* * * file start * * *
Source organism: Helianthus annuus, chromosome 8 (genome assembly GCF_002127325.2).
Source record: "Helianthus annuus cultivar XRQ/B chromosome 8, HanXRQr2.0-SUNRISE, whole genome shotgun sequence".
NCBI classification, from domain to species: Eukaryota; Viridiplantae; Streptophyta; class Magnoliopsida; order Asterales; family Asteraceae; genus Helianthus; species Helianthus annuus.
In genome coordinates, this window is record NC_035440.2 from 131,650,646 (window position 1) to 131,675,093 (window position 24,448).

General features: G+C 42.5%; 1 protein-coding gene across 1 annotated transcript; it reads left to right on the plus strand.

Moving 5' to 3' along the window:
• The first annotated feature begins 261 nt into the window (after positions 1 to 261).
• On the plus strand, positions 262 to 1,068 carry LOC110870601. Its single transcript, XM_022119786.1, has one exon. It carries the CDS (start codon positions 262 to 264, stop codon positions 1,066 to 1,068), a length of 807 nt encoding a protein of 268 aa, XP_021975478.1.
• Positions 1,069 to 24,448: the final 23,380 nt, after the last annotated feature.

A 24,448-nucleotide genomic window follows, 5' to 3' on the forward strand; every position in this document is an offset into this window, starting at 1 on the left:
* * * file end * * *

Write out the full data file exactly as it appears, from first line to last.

Source organism: Helianthus annuus, chromosome 8 (genome assembly GCF_002127325.2).
Source record: "Helianthus annuus cultivar XRQ/B chromosome 8, HanXRQr2.0-SUNRISE, whole genome shotgun sequence".
NCBI classification, from domain to species: Eukaryota; Viridiplantae; Streptophyta; class Magnoliopsida; order Asterales; family Asteraceae; genus Helianthus; species Helianthus annuus.
In genome coordinates, this window is record NC_035440.2 from 131,650,646 (window position 1) to 131,675,093 (window position 24,448).

General features: G+C 42.5%; 1 protein-coding gene across 1 annotated transcript; it reads left to right on the plus strand.

Moving 5' to 3' along the window:
• The first annotated feature begins 261 nt into the window (after positions 1 to 261).
• On the plus strand, positions 262 to 1,068 carry LOC110870601. Its single transcript, XM_022119786.1, has one exon. It carries the CDS (start codon positions 262 to 264, stop codon positions 1,066 to 1,068), a length of 807 nt encoding a protein of 268 aa, XP_021975478.1.
• Positions 1,069 to 24,448: the final 23,380 nt, after the last annotated feature.

A 24,448-nucleotide genomic window follows, 5' to 3' on the forward strand; every position in this document is an offset into this window, starting at 1 on the left: